Cleveland’s offensive line is one of the best in the league. That fact has been placed on full display so far this season.
The questions that needed to be asked have been answered regarding whether center Ethan Pocic can hold his own against much stouter defensive tackles; and also who could fill that void at right tackle when starter Jack Conklin wasn’t exactly ready to come back into the fold. Second-year man James Hudson did an admirable job filling in during the first two games before Conklin was able to play in Week 3 against Pittsburgh.
Right guard Wyatt Teller leads all Cleveland linemen with an 84.4 Pro Football Focus (PFF) rating for the first three weeks.
Running back Nick Chubb is in his familiar spot as the NFL’s leading rusher. The other head of this duo beast, Kareem Hunt, is a spark plug. Although he doesn’t have the amount of snaps and carries as Chubb, he has shined when given minutes.
What would this offense look like without a fullback? That too has been answered. The role has either been filled by backup guard Hjalte Froholdt, or there hasn’t been a need for one.
And the new starting quarterback Jacoby Brissett is performing much better than most have expected. The tight end group finally showed up for a game against Pittsburgh to which David Njoku had pleasant numbers plus scored his first touchdown of the year. Harrison Bryant is holding his own and is a key element with his blocking skills.
Cleveland is averaging 28.3 points per game which just happens to place them sixth best so far. Chubb’s league-leading 341 yards is a portion of the Browns league-leading total rushing yards of 572. While scanning the NFL rushing stats, the Browns are on top in every category or very close to it.
That should cover the offense, eh?
Oh wait – receivers. Yeah, those.
This is an area that so far has been a roller coaster. Yes, the Browns want to run the ball down every opponent’s throat, and so far this year they have done exactly that. But every offense needs to toss the ball and gain not only huge chunks, but stop the all-out business of jail break rushing the quarterback.
Cleveland is 27th in total passing yards with 596 yards. The franchise has the seventh fewest attempts (92), ninth fewest completions (61), ranked 18th in passing touchdowns (4), 30th in pass completions of 20-yards or more with five, only a single interception, but is ranked 9th in pass completion percentage at 66.3%. Brissett’s PFF rating for the first three weeks is 78.7.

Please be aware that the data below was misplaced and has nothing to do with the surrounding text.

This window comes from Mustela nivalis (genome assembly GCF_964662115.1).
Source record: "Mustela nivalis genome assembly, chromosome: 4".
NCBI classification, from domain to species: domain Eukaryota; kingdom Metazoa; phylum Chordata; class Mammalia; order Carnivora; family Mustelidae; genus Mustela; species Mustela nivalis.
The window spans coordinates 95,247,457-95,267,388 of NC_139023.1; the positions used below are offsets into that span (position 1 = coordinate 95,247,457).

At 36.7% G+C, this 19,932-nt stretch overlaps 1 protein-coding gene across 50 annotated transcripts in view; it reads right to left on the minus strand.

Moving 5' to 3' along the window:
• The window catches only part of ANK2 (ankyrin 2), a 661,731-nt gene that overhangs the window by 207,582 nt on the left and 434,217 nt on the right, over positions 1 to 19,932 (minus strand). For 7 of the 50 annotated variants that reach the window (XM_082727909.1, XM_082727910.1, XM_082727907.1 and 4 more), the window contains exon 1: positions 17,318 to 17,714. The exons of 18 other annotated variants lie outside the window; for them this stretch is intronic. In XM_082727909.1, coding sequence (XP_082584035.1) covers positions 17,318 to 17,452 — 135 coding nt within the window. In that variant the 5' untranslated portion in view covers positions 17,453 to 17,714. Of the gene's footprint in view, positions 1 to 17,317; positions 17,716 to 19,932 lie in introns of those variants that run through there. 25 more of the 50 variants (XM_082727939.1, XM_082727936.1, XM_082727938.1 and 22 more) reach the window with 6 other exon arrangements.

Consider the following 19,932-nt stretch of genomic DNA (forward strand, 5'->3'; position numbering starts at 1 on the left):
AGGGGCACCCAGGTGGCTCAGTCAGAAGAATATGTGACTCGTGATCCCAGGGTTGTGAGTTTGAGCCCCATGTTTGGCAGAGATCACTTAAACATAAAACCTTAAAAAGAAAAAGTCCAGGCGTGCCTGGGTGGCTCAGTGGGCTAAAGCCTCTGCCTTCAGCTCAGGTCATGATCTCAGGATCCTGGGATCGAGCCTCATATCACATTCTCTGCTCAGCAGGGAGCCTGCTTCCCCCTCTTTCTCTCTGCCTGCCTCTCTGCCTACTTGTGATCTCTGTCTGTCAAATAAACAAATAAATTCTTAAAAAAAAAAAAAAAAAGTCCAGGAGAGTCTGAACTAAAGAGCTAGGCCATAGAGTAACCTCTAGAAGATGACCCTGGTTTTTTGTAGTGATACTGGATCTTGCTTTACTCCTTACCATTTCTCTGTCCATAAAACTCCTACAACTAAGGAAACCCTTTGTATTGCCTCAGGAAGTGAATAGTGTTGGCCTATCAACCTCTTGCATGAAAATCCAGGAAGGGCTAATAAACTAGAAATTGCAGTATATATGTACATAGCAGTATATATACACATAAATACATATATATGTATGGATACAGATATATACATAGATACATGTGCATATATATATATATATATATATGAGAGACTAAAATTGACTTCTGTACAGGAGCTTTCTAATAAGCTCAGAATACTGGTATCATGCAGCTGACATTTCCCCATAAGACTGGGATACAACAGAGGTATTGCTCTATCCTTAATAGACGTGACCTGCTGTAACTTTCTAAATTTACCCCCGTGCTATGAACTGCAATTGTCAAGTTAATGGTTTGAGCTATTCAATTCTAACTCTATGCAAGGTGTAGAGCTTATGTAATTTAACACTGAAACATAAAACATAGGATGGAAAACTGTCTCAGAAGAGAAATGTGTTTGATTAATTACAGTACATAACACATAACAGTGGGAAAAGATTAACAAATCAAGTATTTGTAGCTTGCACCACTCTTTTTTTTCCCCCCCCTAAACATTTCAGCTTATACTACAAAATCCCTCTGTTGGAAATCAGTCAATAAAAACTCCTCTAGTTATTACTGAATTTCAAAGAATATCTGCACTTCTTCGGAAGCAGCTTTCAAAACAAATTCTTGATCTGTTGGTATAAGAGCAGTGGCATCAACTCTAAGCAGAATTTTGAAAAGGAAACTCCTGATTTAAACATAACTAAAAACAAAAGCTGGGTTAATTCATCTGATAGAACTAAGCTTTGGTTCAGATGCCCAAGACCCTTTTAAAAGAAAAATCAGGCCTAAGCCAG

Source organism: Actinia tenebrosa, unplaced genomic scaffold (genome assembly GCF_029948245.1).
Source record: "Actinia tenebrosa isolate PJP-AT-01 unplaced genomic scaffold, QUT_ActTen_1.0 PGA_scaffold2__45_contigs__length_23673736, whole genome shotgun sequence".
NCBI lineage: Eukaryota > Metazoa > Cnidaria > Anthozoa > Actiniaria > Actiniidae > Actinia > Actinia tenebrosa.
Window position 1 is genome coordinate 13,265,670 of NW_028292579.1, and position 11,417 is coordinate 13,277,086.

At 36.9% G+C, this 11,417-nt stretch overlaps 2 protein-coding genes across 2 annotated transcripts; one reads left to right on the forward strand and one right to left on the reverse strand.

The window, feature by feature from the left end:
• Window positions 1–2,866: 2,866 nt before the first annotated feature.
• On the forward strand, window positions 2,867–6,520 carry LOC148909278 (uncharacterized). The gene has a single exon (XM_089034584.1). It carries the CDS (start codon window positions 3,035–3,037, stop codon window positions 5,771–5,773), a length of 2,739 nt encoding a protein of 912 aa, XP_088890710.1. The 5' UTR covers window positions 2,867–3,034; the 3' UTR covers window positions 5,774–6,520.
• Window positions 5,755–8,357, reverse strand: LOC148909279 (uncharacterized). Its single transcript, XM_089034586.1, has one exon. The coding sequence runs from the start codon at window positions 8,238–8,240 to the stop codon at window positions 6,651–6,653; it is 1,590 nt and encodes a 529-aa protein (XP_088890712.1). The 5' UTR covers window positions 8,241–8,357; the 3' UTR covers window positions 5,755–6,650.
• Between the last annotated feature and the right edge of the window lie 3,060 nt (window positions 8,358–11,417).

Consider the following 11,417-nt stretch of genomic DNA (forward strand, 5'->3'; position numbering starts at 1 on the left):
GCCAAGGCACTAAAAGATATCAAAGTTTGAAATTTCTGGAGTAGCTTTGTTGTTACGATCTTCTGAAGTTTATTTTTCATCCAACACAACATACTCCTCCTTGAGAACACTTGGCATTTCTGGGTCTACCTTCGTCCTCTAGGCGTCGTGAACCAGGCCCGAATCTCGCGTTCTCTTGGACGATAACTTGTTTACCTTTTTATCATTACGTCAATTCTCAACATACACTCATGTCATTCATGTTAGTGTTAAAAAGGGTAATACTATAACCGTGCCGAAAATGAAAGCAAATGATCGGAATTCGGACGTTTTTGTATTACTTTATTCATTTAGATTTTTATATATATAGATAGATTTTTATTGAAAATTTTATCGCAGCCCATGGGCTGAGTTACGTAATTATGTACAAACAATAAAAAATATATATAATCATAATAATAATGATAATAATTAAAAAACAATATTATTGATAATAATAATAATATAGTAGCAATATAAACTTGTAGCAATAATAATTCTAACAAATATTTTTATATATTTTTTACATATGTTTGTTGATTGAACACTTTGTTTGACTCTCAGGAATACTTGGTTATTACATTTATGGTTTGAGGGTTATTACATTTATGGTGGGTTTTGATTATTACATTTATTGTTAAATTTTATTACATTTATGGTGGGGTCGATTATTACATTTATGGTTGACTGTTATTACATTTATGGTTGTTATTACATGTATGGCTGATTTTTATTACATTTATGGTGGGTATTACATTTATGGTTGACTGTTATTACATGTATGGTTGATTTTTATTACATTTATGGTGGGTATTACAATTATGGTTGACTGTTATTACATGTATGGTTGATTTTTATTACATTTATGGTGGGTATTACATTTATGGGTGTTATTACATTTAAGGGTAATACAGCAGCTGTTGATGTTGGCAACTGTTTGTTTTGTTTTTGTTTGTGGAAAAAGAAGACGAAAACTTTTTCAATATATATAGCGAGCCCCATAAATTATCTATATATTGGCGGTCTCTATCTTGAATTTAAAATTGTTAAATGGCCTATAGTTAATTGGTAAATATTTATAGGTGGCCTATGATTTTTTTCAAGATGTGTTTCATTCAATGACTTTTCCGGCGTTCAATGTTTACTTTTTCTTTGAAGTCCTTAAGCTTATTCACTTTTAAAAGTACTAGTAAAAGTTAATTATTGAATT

Brissett has done a very good job at completing the short passing game but has yet to toss the ball deep. In fact, Cleveland is one of several clubs that has zero pass completions of 40-yards or greater.
Jekyll and Hyde receiver room
A look at the receivers is a glance at what must improve to assist the passing game.
The biggest surprise for the last two weeks is the player who is supposed to come up great each game: Amari Cooper. In Week 1 against Carolina, Cooper was the Invisible Man in that he had only three receptions for 17 yards. And get this: just five targets.
Thankfully the play caller, head coach Kevin Stefanski, began to incorporate Cooper more into the game plan during the next two weeks against the New York Jets and Pittsburgh Steelers. Which is what this offensive passing attack had envisioned when Cleveland traded him from Dallas this past off-season. The talented athlete came equipped with four Pro Bowls and five 1,000-yard seasons.
Against the Jets, Coop’s targets elevated to 10 to which he caught nine passes for 101 yards. But he didn’t have his first reception of the game until well into the second quarter. His catch with 7:34 left in the game was an exceptional grab blanketed by New York CB D.J. Reed. He also had three catches for first downs that kept drives going. He did muff the onside kick, but his participation in the passing game became a coming-out party with his new team.
In the Pittsburgh game, Cooper time-and-time again bailed out the Browns.
With 8:43 left on the clock in the third quarter, Coop made a nice grab and then tip-toed down the sideline for a huge gain of 28-yards with most of the yardage after the catch. To begin the fourth quarter, he ran a great route on a assumed Chubb run play as the Steelers stacked eight in the box. The result was a 32-yard gain. He should have had the Brissett bullet pass with just over five minutes to play in the game facing a third-and-12 but misjudged the path of the ball which hit him in the facemask. Cooper finished the game with seven receptions for 101 yards. His targets increased to 11.